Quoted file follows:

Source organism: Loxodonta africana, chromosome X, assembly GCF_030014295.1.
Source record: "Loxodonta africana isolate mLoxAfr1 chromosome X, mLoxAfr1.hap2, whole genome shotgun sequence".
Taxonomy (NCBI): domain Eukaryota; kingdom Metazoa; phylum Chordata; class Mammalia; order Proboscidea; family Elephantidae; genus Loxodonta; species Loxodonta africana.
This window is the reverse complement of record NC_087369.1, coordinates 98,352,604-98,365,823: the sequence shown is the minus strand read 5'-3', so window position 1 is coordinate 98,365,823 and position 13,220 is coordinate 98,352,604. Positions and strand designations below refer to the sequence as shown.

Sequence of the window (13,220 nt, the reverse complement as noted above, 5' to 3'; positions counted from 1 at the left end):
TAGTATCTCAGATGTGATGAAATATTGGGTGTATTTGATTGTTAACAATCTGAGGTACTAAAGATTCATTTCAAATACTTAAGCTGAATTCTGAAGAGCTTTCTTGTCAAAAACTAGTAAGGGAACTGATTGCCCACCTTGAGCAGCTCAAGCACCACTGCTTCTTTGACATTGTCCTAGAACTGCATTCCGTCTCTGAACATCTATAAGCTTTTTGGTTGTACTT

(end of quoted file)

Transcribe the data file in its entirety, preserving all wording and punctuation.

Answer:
Source organism: Loxodonta africana, chromosome X, assembly GCF_030014295.1.
Source record: "Loxodonta africana isolate mLoxAfr1 chromosome X, mLoxAfr1.hap2, whole genome shotgun sequence".
Taxonomy (NCBI): domain Eukaryota; kingdom Metazoa; phylum Chordata; class Mammalia; order Proboscidea; family Elephantidae; genus Loxodonta; species Loxodonta africana.
This window is the reverse complement of record NC_087369.1, coordinates 98,352,604-98,365,823: the sequence shown is the minus strand read 5'-3', so window position 1 is coordinate 98,365,823 and position 13,220 is coordinate 98,352,604. Positions and strand designations below refer to the sequence as shown.

Sequence of the window (13,220 nt, the reverse complement as noted above, 5' to 3'; positions counted from 1 at the left end):
TAGTATCTCAGATGTGATGAAATATTGGGTGTATTTGATTGTTAACAATCTGAGGTACTAAAGATTCATTTCAAATACTTAAGCTGAATTCTGAAGAGCTTTCTTGTCAAAAACTAGTAAGGGAACTGATTGCCCACCTTGAGCAGCTCAAGCACCACTGCTTCTTTGACATTGTCCTAGAACTGCATTCCGTCTCTGAACATCTATAAGCTTTTTGGTTGTACTT